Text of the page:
Jazz scholar and historian Richard Wang discusses Charles Mingus' "Epitaph", a 4,237 measure-long composition. Wang discusses Mingus’ upbringing and how he was trained on the trombone originally. Throughout the interview, performances of the Epitaph are played and Wang notes in the composition where listeners can hear Mingus’ classical training, as well as where other classical musicians, such as Duke Ellington and Claude Debussy, most likely were referenced as inspiration in the composition.
Howard Levy learned to play the piano at the age of 8. After hearing a John Coltrane album at 17, Levy knew he wanted to play blues on the harmonica. Levy talks about and demonstrates the harmonica, the pan flute, the Marimba and the ocarina. There is also an excerpt of Laurel Masse singing.
The originator of the Roots ‘N’ Blues series and Grammy winner and nominee Lawrence Cohn discusses his latest work which focuses on the life and times of blues and the musicians that helped the genre become what it is today.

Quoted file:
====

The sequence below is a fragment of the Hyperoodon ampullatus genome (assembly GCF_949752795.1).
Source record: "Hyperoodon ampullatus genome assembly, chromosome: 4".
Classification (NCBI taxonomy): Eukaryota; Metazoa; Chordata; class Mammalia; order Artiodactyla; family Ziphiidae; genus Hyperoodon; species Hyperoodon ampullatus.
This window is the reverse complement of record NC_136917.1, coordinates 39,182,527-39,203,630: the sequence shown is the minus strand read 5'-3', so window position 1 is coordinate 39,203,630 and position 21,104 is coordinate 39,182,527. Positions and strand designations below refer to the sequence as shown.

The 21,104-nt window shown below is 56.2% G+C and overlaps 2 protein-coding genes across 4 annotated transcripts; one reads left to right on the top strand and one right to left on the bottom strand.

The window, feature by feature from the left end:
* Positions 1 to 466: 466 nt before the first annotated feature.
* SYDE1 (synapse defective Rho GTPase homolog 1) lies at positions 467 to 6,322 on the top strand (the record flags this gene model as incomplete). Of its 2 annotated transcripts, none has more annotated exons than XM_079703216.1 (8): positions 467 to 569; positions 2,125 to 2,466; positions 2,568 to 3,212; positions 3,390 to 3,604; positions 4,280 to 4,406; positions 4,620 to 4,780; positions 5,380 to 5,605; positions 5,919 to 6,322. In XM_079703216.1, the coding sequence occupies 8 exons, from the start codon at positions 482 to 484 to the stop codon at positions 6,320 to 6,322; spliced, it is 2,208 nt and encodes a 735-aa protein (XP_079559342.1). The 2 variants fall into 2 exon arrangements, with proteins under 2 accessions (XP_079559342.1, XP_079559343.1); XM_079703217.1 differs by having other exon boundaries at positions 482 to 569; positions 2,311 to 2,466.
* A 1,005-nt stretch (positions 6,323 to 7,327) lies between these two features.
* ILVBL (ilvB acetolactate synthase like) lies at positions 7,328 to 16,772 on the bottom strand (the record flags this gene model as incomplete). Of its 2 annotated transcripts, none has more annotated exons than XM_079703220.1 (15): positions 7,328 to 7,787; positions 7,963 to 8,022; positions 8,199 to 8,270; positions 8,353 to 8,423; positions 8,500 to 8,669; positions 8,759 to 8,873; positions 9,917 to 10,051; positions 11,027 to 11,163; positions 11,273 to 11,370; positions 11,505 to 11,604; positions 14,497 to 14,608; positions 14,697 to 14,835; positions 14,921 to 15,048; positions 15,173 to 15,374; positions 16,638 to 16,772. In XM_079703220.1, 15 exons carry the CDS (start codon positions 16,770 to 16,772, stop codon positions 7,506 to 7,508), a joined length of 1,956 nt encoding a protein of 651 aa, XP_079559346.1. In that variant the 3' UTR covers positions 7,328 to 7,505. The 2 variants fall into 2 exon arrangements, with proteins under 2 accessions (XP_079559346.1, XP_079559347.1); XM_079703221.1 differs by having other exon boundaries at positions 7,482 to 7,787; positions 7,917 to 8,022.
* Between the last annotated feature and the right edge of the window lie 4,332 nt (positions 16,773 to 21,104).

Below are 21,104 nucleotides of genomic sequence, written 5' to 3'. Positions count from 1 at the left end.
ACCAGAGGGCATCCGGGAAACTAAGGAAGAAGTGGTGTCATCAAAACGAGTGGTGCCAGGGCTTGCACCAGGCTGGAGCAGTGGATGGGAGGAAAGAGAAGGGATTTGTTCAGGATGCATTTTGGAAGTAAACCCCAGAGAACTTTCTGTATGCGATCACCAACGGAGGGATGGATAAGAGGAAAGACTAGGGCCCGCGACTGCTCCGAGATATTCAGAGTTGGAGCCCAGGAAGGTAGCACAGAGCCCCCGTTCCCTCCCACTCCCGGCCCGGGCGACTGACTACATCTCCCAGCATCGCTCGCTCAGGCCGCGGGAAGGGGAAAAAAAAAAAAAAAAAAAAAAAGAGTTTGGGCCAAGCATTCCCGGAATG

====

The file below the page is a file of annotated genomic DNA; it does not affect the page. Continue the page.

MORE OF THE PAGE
Discussing the book "The Freedom Principle: Jazz After 1958" (published by Morrow) with author and jazz historian John Litweiler.
Interview with Dr. Frederick Starr, Gleb Nikitin and Perrin Yang
A discussion with sociologist and anthropologist St. Clair Drake at the time of his receiving an honorary award from Roosevelt University on the themes of his convocation address. A fascinating deep-dive into race relations from the Revolution to the Bicentennial, touching on the contradictions, crises, and struggles that led to Black institutions and liberation. Studs plays several excerpts from previous programs with St.